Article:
In quantum physics, the Heisenberg uncertainty principle states that the values of certain pairs of conjugate variables cannot both be known with arbitrary precision. In other words, you really can't know both position and momentum at the same time -- the more precisely one variable is known, the less precisely the other is known. If you know WHERE you are to the nth degree, it's very very hard to know how fast you are going or even the direction in which you are going. This isn't about the limitations of our ability to measure particular things in a system, but rather about the nature of the system itself.
Today, I was filling out my EOY reports, finding that missing twenty cents for one church and the missing twenty dollars for the second and I realized that with these reports you can tell "where" the church is financially. And by looking to where they were last year we can make some suppositions to where they might be next year and a few educated guesses about direction and speed. However are these really that good as predictors?
I know how people protest against these reports because they "reduce us all down to numbers" and by doing so de-humanizes and de-mystifies this very human and mysterious experience of the Divine. There is some validity to this argument, especially as it seems to remove the Incarnate from this very Incarnational activity of God.
I believe my argument using the Heisenberg Uncertanity Priciple rings true as well however...
The Church is not a Chinese Room thought experiment. These numbers do not paint a complete picture, but are merely a hint -- a whiff -- of location, direction and speed. We don't see enough of the "system" at this point. Maybe I should say "subject" -- we can't see enough of the subject to really form an opinion. True, it is the only way we can make more objective a very subjective thing. The numbers DO paint pictures of churches -- and more importantly, they paint a picture of what we call our "connection."
I think some protest because they think (rightly or wrongly) that the picture is not "flattering." I ask -- do we really need to stick our heads in the sand and ignore the events these numbers very well could be point toward? We have decline in our denomination. We have a large and cumbersome connection -- but it's working on multiple levels. We could just look at these numbers and celebrate at how well we are doing; or we could accept the bad with the good. We could look at churches that show "health" (how to define that health is another thing...) and see if we can implement those healthy attitudes/activities into churches who are not so very healthy.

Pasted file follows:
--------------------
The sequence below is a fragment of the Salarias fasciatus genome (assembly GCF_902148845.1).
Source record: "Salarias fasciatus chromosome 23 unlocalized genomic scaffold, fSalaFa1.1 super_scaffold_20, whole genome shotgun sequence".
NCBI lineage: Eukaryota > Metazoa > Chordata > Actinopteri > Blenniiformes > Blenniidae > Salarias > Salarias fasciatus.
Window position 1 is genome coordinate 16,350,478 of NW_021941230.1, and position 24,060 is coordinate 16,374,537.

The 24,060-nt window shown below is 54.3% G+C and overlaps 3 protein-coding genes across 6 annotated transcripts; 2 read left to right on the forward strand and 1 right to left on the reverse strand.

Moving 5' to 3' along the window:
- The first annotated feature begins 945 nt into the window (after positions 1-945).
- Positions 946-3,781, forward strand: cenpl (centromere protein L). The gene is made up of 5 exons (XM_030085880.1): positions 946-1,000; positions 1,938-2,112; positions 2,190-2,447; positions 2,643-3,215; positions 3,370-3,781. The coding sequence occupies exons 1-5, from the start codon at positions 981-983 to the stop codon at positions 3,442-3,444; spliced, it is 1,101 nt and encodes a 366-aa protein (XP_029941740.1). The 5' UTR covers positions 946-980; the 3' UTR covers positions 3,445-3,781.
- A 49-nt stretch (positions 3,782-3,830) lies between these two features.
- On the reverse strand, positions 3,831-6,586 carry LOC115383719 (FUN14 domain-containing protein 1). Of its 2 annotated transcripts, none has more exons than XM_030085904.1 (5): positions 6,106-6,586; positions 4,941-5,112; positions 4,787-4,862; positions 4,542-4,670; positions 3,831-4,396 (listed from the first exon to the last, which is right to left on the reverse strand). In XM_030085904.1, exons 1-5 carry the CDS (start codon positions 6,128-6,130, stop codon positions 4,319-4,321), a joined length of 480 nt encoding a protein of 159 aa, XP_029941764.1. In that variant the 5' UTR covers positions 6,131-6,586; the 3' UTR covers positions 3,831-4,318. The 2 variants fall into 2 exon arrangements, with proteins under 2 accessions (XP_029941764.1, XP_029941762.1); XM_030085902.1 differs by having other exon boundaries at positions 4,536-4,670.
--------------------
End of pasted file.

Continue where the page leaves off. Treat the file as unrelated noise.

And on the other hand, are these numbers really what we need to measure "health" or "decline?" They are so very impersonal that all the personal stories; the triumphs and defeats of the individuals are lost in this gloss of numbers. There are times where the numbers appear to tell of defeat, but the real story is one of human love and ingenuity -- as a "death" is counted as a loss of membership, but that number cannot tell the story of the witness of a life -- and the rally of a church's spirit at a funeral. To the numbers, it's just a loss.
So the question become, how do we look at the numbers that we collect and measure "health?" What is a healthy church? Is it growing in some numbers and dropping in others? Shouldn't we look at the health/disease of the surrounding communities? Shouldn't we take in account the decline of our economy? How can we use these numbers in a way that builds rather than tear down? What other report could we "report" that would be a real measure of a congregation?
edited: This is as clear as mud. I hope you understand what I'm trying to say. It was so very clear in my mind!